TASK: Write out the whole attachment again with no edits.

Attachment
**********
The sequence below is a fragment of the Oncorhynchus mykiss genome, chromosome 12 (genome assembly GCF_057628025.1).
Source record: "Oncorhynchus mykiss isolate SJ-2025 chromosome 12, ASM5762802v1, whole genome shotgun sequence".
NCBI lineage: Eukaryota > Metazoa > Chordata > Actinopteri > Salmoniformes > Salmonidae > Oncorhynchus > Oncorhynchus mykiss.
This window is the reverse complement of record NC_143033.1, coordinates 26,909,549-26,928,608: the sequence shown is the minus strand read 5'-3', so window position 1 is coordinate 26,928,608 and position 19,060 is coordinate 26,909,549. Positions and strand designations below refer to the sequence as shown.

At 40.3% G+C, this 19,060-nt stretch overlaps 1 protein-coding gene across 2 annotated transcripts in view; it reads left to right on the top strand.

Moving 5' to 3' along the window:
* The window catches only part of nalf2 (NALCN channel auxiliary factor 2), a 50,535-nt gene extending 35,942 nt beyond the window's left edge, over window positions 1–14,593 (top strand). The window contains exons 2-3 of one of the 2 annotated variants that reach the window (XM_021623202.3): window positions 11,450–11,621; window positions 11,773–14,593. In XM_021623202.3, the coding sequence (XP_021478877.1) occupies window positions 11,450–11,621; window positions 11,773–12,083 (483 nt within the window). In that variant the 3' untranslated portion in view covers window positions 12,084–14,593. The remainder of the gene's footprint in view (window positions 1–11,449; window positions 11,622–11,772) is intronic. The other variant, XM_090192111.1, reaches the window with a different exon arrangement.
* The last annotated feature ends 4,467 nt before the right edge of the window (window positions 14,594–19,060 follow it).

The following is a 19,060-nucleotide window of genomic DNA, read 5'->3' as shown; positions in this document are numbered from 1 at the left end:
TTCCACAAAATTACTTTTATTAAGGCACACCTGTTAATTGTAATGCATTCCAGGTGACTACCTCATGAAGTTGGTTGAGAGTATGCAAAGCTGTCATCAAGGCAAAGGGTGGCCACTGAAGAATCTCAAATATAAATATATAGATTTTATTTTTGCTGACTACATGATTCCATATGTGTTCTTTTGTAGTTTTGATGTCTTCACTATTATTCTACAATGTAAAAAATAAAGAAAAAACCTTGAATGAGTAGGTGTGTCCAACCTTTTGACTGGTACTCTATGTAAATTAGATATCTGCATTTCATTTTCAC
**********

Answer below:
The sequence below is a fragment of the Oncorhynchus mykiss genome, chromosome 12 (genome assembly GCF_057628025.1).
Source record: "Oncorhynchus mykiss isolate SJ-2025 chromosome 12, ASM5762802v1, whole genome shotgun sequence".
NCBI lineage: Eukaryota > Metazoa > Chordata > Actinopteri > Salmoniformes > Salmonidae > Oncorhynchus > Oncorhynchus mykiss.
This window is the reverse complement of record NC_143033.1, coordinates 26,909,549-26,928,608: the sequence shown is the minus strand read 5'-3', so window position 1 is coordinate 26,928,608 and position 19,060 is coordinate 26,909,549. Positions and strand designations below refer to the sequence as shown.

At 40.3% G+C, this 19,060-nt stretch overlaps 1 protein-coding gene across 2 annotated transcripts in view; it reads left to right on the top strand.

Moving 5' to 3' along the window:
* The window catches only part of nalf2 (NALCN channel auxiliary factor 2), a 50,535-nt gene extending 35,942 nt beyond the window's left edge, over window positions 1–14,593 (top strand). The window contains exons 2-3 of one of the 2 annotated variants that reach the window (XM_021623202.3): window positions 11,450–11,621; window positions 11,773–14,593. In XM_021623202.3, the coding sequence (XP_021478877.1) occupies window positions 11,450–11,621; window positions 11,773–12,083 (483 nt within the window). In that variant the 3' untranslated portion in view covers window positions 12,084–14,593. The remainder of the gene's footprint in view (window positions 1–11,449; window positions 11,622–11,772) is intronic. The other variant, XM_090192111.1, reaches the window with a different exon arrangement.
* The last annotated feature ends 4,467 nt before the right edge of the window (window positions 14,594–19,060 follow it).

The following is a 19,060-nucleotide window of genomic DNA, read 5'->3' as shown; positions in this document are numbered from 1 at the left end:
TTCCACAAAATTACTTTTATTAAGGCACACCTGTTAATTGTAATGCATTCCAGGTGACTACCTCATGAAGTTGGTTGAGAGTATGCAAAGCTGTCATCAAGGCAAAGGGTGGCCACTGAAGAATCTCAAATATAAATATATAGATTTTATTTTTGCTGACTACATGATTCCATATGTGTTCTTTTGTAGTTTTGATGTCTTCACTATTATTCTACAATGTAAAAAATAAAGAAAAAACCTTGAATGAGTAGGTGTGTCCAACCTTTTGACTGGTACTCTATGTAAATTAGATATCTGCATTTCATTTTCAC